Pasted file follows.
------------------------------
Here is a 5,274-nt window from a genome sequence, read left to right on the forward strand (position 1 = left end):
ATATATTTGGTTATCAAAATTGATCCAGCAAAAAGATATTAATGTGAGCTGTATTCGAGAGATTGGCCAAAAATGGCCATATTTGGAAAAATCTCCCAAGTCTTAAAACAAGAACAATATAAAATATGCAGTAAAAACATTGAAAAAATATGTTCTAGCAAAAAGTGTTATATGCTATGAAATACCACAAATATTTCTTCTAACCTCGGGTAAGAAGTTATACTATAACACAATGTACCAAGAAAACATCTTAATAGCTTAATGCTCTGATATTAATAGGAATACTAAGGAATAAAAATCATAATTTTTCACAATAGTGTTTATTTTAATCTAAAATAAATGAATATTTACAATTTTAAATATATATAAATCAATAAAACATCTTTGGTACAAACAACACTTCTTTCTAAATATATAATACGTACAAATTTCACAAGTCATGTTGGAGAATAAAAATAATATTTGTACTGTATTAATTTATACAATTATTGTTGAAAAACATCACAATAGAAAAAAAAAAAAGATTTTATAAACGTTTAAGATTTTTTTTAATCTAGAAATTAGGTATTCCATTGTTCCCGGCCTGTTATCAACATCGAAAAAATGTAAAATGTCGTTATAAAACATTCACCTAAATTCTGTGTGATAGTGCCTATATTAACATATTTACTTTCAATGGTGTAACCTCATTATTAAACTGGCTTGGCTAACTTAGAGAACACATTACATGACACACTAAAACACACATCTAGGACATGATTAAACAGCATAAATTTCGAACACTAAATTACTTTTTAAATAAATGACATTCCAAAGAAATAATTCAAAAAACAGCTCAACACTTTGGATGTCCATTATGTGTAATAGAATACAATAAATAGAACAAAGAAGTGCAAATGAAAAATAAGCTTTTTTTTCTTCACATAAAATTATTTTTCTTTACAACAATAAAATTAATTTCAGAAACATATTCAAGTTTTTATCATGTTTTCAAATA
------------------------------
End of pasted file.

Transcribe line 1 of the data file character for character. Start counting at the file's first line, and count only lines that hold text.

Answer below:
Here is a 5,274-nt window from a genome sequence, read left to right on the forward strand (position 1 = left end):